Making Sure You Profit

Making Sure You Profit

Rentals, fix and flips and wholesaling are great ways to make significant amount of money. But many times new investors and even experienced ones stumble on a property and fall short from making a significant profit and even loose money. The numbers behind a property should never be taken lightly because anything could happen through out the process, but you shouldn’t worry if you have it all planned out to your price range. There are many factors to keep into consideration before investing in a home:

 

Evaluate the area

By area, I mean street, neighborhood, subdivision and up to the zip code. You always want to know the kind of homes that surround the area, the advantages and disadvantages of living there and price ranges. The reason is that once you start to fix the home you should have it turn out to be similar in price range and appearance, it would be a bad move to make it more expensive than all the other homes in the area. For example, lets says a neighborhood price range is $100,000. An investor buys for $75,000 and then spends $20,000 to fix it. If he sells for $100,000 then there is no room for profit because of realtor costs and other fees. So the investor decides to sell at $130,000. The property stays up for sale for more than 6 months because the price is high compared to the others; meanwhile the investor is loosing money because of monthly fees. The turn out is that they end up selling the home for much less, $112,000. After the monthly fees, commission costs, maintenance fees…etc he ends up loosing more money than if he would have just sold for $100,000. Watch out for price ranges and don’t go above your budget.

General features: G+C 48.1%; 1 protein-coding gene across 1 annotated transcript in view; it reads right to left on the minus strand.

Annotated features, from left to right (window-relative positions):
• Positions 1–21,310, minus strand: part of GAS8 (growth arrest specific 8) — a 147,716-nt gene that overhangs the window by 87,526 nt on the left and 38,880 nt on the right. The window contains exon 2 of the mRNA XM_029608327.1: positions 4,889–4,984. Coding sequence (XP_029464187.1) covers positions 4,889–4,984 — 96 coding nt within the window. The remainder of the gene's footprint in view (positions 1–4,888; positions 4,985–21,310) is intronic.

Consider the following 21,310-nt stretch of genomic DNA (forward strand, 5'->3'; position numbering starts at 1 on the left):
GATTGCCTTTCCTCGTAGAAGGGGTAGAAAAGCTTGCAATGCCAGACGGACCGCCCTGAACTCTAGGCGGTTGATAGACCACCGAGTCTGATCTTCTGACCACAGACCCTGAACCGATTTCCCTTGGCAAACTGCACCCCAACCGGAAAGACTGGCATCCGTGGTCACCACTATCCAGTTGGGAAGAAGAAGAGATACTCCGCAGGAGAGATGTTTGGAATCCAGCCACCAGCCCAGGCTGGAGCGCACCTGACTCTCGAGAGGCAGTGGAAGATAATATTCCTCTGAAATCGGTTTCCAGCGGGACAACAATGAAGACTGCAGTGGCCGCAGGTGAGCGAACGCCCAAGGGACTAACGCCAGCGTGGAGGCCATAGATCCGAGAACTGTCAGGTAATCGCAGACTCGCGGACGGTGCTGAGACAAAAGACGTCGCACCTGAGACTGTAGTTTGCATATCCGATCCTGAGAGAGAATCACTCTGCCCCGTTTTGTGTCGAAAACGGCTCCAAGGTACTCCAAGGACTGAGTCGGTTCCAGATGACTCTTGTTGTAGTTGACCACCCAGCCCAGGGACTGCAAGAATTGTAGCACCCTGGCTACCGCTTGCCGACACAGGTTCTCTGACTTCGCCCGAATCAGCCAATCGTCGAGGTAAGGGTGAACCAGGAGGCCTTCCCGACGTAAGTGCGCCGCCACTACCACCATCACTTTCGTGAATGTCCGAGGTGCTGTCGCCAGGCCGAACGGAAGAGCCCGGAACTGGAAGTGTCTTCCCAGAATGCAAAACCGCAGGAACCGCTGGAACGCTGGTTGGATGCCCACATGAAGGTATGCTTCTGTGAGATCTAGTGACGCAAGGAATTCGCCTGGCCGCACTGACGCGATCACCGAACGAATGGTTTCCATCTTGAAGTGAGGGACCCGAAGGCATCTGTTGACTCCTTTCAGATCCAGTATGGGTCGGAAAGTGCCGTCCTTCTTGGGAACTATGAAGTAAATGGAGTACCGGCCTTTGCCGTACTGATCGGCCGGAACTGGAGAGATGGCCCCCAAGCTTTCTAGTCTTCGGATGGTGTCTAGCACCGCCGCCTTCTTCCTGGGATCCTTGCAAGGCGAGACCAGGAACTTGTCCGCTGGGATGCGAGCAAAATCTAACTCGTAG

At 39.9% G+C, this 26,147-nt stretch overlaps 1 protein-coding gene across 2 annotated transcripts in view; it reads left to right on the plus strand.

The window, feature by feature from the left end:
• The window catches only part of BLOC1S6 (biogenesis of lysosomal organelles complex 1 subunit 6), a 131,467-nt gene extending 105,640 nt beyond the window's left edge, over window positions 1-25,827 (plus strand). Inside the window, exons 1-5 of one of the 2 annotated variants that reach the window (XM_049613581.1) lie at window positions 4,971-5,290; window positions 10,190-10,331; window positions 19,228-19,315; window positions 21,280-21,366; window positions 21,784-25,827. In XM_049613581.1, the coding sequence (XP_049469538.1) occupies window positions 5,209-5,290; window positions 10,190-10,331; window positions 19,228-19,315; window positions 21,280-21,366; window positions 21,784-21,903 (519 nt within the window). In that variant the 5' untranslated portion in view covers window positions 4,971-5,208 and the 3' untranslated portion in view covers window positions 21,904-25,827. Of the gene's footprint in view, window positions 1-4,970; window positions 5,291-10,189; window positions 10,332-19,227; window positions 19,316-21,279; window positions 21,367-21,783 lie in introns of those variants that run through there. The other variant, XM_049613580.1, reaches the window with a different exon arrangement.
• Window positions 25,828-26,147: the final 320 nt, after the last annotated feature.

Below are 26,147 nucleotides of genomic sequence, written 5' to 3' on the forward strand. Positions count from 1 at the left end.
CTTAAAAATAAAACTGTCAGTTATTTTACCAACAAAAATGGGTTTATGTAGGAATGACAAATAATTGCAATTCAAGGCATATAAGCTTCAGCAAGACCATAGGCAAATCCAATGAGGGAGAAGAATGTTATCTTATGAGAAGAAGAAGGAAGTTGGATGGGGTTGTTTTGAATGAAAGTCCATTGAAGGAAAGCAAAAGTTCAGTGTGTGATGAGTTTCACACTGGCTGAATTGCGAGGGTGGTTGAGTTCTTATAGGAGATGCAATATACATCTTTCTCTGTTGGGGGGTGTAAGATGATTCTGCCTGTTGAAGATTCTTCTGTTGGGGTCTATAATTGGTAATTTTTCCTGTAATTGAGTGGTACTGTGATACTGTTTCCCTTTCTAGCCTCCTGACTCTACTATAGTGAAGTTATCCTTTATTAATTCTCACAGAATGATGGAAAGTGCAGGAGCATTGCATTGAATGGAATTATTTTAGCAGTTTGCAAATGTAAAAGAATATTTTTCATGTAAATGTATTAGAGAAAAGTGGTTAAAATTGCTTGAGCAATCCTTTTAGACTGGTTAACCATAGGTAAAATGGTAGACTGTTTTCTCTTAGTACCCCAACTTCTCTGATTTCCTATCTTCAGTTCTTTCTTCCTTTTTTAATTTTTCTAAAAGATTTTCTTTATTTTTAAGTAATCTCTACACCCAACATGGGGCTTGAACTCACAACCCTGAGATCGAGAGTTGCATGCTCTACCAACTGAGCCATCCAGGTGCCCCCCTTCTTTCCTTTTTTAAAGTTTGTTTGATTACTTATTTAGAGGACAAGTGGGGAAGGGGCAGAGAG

The Property

To be on the safe side, a quick equation to always keep in mind is:

 

ARV (after repair value) – (Purchase + Renovations + Holding Costs + Realtor Fees) = Profit

 

When looking through a home it is helpful to divide your repair costs into two sections. Major repairs and minor repairs. Minors include painting, doors, fixtures, carpet, trim…etc. Major repairs are windows, kitchen cabinets, foundation repair, plumbing, granite tops, hardwood flooring…etc. Once you know an estimate on your repair costs including labor costs, it is good to have an extra 10%-15% of repair costs on the side incase you get any surprises. Also, its helpful to have a realtor on your team in order to get the full scope of the after repair value and see images of recently sold homes to get a better idea of what your investment home should look like. Remember to always keep in mind what you will be doing with the property, if you will be selling, renting or even wholesaling, its crucial to know before you start working on it.

 

Income

Based on your strategy and other calculations including routine maintenance, property taxes, advertising or utilities, you should be able to come up with an income report. It will always vary depending on your strategy but most importantly is that you should estimate a profit. If you keep seeing no profit in the report then it means you should not invest in the property or you need to negotiate a lower price until you can see a profit. No matter what you should always make a clear-cut report of your total costs and potential profits to keep you safe from seeing money go down the drain.